“I understand,” he says, and his hand is gone, replaced by the cool feeling of nighttime on your skin. Your initial sense of relief is replaced by longing.

You don’t sleep much that night. In the moonlight you can see Adam’s profile, as he snores quietly next to you. You think about his words: You’re here for me. We belong together. And if you can’t figure out why else you’re here, isn’t that as good a reason as any? You think of the animals he showed you today—they all come in pairs. A goose and a gander, a doe and a buck, a lion and a lioness. An Adam and an Eve?

As the sky is lightening, you finally fall asleep. You sleep lightly, not really dreaming. When you feel Adam get up, you’re fully awake again, but with a newfound sense of peace.

When you get up, he’s sitting cross-legged near the river, absent-mindedly plucking a handful at a time and sprinkling it into the water. As you watch, two ducks float into view, followed by a trio of ducklings. You feel a pleasant tug inside you at the sight of the small family.

You walk to Adam’s side and sit down. He smiles at you and pulls some more grass. You slide your hand into his free hand, and lace your fingers through his, and without a moment’s hesitation he squeezes back. You’re still not sure what the future holds, but for now, you feel content. You lay your head on his shoulder and you both watch the ducks until they’re gone.

 

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Filed under Beginnings, Fiction, Love, Writing

Previously on: This Week

So for two weekends now, Drew has been taking this class for work. Simultaneously, one of his clients came down with strep, then an allergic reaction from the antibiotic, and finally pneumonia. So for two weekends in a row, Drew’s weekends have been completely filled with work, while I tried to keep B’s and my weekends filled with educational and engaging activities.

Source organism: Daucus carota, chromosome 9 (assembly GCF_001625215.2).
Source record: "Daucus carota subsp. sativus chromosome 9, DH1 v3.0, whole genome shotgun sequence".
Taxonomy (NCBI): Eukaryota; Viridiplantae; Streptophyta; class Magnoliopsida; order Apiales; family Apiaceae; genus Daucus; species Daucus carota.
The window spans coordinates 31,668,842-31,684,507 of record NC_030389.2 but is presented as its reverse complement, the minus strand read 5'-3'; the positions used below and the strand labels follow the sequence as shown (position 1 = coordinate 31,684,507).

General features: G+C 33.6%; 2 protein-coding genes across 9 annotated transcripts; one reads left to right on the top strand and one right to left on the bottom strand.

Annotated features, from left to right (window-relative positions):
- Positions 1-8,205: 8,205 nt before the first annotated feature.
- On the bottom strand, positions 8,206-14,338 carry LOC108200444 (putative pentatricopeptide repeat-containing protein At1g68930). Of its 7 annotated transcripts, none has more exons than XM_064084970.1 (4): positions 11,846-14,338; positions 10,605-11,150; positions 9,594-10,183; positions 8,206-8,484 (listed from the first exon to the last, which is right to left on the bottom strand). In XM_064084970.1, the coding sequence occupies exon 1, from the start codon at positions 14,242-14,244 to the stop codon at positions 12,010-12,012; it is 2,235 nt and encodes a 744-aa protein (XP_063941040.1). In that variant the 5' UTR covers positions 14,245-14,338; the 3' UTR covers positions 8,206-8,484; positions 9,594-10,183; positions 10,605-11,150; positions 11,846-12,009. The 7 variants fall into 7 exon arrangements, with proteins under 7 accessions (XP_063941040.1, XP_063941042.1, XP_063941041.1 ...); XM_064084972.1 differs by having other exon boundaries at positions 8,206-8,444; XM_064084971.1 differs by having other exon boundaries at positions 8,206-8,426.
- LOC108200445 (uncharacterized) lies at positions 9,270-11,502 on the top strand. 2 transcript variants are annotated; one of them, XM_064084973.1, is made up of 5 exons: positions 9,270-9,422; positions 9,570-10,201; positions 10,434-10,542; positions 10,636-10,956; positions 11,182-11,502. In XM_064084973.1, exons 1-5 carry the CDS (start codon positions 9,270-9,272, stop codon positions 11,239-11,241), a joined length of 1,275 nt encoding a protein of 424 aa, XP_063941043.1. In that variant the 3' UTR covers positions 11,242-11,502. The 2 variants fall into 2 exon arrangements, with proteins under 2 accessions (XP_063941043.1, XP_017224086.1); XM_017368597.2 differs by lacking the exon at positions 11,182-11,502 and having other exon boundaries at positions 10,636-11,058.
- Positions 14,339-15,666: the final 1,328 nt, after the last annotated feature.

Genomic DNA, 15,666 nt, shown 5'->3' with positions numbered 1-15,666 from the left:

On Monday morning at 4am, I woke up feeling nauseated. I spent the rest of Monday at home, lying down with my eyes closed as much as possible, while dealing with a raging case of food poisoning. On Monday evening, right as I was starting to come out of it, Drew held up B’s hand and said, “What are these spots?” and so (luckily) we called the doctor and (luckily) it was one of their late nights and (even more luckily) they were able to get us in that night. Turns out B had a mild ear infection as well as a mild case of HFM, which thankfully hasn’t seemed to spread anywhere else besides his hand, and doesn’t seem to bother him too much. But I kept him home on Tuesday.

Since then, he’s been acting mostly just fine, but occasionally just…under the weather. Like, he doesn’t really fight naps or bedtime right now. Which is nice. Sometimes he just wants to cuddle. In the mornings, rather than eating, he just wants to be held. All nice things. And I think all just fall under the category of “I’m not feeling great. Please rub my back while we watch Curious George.”

But now Drew and I have sore throats and stuffy noses, which I think (optimistically) is just the beginnings of a cold, and nothing more. My parents are here now and I wish I hadn’t had to lure them into this den of sickness. It would be nice to hang out when we’re all feeling top-notch. But it’s also really nice to have the support right now. (I guess they’ve seen me sicker than this.)

Last night, Drew and I went to see a short play of mine performed in a college theatre festival. It was a lot of fun, even if we were out late (and far from home!). College theatre is so fun, and silly, and supported. It was cool to remember what it was like when it didn’t matter if you were good, because the house would be full of everyone’s friends, and you’d have lots of cheers at curtain call no matter what.

And that’s what you missed last week on: Me!

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Filed under Drew, Family, Theatre, Writing